After starting out with Canon then moving on to Sony > Blackmagic > Samsung, I'm finally getting a RED Epic-W and not turning back! :D

February 15, 2017 at 11:42AM

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Aaron Nanto
Creator/Filmmaker
33

we're all so happy for you, Aaron

February 17, 2017 at 9:37AM, Edited February 17, 9:37AM

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Richard Krall
richardkrall.com
830

DL was a bad idea from the get go. Of course this is my personal view.
They should've looked backed on Nikon Coolpix A(one of the smallest APS-C compact camera besides Ricoh GR) before they announced this in the first place.
Coolpix A was a great camera, great marketing also but they screwed up on price. They priced the camera at $1K, I bought mine for $300 couple of years ago. Thing is a beast, and I've used fuji X100 series, trust me image does not compare and it's actually pocketable.
I love Nikon, I started with Nikon film and on to their digital, have Canon because my work provides it and bought Panasonic and Sony for personal video projects.

They have so much potential but they are too busy patening lot of technology so that no one could make that product.
Main example is they patent Nikon F series digital back way way back, everybody knew they were doing this so no one could make digital back for their Nikon F series, not to come out with one. I personally think this could've been a different market compare to their DSLR market which would've had no effect on them negatively. Just another vent from a Nikon user.

Open your eyes Nikon. Been sleeping for a long time.

February 14, 2017 at 7:01PM, Edited February 14, 7:03PM

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Keith Kim
Photographer
1355

Leica did release the SL with 4K, L-log and 4:2:2 output in November 2015 which makes decent images. Regardless, they are still far behind because their system is highly impractical for video.

February 14, 2017 at 7:43PM, Edited February 14, 7:43PM

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Nikon had a GREAT video capable DSLR in the D800 and the follow on D810. Nikon chose to not support it just as it was gaining traction. We used the D800 on Dexter (us and wilfred were the first two shows to use them) and loved having a small body with good glass that we could use as a gopro and with the color profile that Technicolor built it was easy to grade it so we could cut it with the Alexa main camera footage.

It's sad they built a helluva good HD camera

February 14, 2017 at 11:17PM, Edited February 14, 11:17PM

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Eric Fletcher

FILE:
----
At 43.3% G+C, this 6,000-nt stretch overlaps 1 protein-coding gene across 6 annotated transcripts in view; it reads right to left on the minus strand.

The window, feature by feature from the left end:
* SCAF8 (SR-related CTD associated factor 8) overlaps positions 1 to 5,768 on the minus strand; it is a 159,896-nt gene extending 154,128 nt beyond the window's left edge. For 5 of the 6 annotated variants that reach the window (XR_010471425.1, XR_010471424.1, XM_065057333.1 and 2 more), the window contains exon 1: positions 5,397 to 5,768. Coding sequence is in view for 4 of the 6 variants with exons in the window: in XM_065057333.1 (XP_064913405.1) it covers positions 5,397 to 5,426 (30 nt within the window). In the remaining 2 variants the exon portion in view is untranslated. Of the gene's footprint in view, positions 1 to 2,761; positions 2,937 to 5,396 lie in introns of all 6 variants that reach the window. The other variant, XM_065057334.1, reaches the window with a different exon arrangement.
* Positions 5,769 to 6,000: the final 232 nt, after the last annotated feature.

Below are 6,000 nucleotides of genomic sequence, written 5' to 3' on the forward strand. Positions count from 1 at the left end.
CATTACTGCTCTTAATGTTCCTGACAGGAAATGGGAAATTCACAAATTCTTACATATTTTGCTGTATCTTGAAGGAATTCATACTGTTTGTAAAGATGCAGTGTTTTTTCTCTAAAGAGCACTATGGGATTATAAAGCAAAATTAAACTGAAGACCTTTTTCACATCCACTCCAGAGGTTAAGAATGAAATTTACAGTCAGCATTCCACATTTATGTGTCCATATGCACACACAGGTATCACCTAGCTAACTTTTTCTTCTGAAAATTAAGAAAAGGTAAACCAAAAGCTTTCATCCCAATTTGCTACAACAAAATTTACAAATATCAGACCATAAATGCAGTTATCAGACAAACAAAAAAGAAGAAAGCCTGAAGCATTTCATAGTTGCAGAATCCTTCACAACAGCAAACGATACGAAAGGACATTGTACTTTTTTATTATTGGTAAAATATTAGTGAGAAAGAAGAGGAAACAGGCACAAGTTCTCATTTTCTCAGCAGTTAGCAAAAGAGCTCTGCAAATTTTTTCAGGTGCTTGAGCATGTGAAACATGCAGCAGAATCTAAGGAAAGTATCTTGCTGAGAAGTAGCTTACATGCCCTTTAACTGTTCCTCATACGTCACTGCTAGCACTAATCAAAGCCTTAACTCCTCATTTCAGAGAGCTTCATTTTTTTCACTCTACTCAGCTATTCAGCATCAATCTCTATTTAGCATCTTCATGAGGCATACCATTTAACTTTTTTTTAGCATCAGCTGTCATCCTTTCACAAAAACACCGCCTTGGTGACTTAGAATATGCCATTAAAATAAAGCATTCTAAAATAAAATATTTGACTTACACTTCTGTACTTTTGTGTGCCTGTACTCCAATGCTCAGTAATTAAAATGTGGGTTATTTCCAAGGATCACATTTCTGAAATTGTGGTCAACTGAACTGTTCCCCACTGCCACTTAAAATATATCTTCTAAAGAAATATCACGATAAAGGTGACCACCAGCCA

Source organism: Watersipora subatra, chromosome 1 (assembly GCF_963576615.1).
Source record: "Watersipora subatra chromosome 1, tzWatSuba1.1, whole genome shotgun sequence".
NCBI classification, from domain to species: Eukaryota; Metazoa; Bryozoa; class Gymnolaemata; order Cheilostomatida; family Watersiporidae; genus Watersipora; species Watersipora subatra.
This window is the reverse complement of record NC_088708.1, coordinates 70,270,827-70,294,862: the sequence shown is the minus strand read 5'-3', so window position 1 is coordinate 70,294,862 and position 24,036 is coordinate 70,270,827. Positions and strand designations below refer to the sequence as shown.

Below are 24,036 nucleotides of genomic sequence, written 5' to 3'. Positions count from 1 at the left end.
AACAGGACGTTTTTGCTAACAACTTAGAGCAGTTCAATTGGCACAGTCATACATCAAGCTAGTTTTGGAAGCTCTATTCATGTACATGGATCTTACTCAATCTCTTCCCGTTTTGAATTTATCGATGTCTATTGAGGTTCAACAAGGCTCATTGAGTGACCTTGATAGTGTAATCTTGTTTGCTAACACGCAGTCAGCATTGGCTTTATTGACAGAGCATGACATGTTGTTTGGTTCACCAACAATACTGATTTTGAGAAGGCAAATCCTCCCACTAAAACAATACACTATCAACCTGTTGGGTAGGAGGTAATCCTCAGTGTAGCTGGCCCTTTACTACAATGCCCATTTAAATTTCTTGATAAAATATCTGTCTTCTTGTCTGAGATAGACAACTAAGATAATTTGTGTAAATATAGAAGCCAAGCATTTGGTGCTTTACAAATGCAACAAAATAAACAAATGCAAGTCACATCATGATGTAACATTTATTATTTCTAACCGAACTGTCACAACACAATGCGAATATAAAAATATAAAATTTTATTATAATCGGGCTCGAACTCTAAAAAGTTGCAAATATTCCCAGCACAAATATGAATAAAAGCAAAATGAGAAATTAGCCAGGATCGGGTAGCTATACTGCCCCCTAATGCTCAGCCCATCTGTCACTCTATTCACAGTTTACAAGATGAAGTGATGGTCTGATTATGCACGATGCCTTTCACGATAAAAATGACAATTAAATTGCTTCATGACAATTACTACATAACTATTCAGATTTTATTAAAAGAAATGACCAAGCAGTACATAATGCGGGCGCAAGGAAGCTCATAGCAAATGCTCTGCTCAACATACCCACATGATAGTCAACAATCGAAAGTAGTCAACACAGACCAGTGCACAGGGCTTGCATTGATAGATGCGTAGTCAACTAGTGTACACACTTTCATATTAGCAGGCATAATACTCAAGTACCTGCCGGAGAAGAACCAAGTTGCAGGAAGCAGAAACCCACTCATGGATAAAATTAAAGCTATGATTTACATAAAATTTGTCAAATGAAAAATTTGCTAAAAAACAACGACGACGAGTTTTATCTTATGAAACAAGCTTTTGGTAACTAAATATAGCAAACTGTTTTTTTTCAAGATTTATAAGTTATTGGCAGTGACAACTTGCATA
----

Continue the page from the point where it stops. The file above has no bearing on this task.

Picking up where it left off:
Steadicam/Camera Operator and DP
12

WOW. 1200 fps for under $1000. Yep. Killer c-camera. No wonder they couldn't get the cameras produced... (super sarcasm)

February 15, 2017 at 12:56AM

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Craig Douglas
Writer/ Director/ Editor/ Videographer
1121

I'm sure that's a typo. I'm fairly certain it's meant to read "120fps". 1200fps is Phantom range of fps.

February 15, 2017 at 5:54PM

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Chris Kas
Jack of all trades
101

Yeah, there's no way that couldn't be a typo. But a fun typo!

February 17, 2017 at 4:10PM

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Craig Douglas
Writer/ Director/ Editor/ Videographer
1121

Hate hearing this. Bought my first Nikon in 1978. Have a drawer full of Nikon bodies and a large set of Nikkors I use on my video camera today. Nikon dropped the ball early on in the digital revolution and Canon ran with it. No choice but to switch over like most every other photographer I know but, they were my first love.

Nikon, if you are listening, you are perfectly poised to build the greatest digital cinema camera ever made... a non-dslr form-factor black box with a super 35 (or larger) sensor. Put a fan in it and make it record internal 4K 10bit, ProRes422. $5000. Throw in a clean HDMI and SDI out for an external raw recorder, some slo-mo and, boom!, we could all call it a day.

Why not? No camera line that needs protecting like Canon. What do you have to lose?

February 15, 2017 at 9:27AM, Edited February 15, 9:29AM

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Richard Krall
richardkrall.com
830

Nikon has had many chances to overtake the motion image market, since they don't have a pro video line like Sony or Canon do. Offering what customers want in one camera, instead of spreading development over their full line, is a stronger model since they would decrease development costs and focus on one great product, lowering manufacturing costs. Everyone knows what are the hot specs, it's just a matter of giving people what they want; for some reason few companies actually try to do this successfully.

February 15, 2017 at 12:09PM

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Jeremy Christopher
Composer, Director
6

if Nikon provide dslr full frame camera can shoot 4k 14bit video .. They will achieve higher sales .. But they are delaying .. So they took what they deserve

February 15, 2017 at 3:55PM

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Arthur
172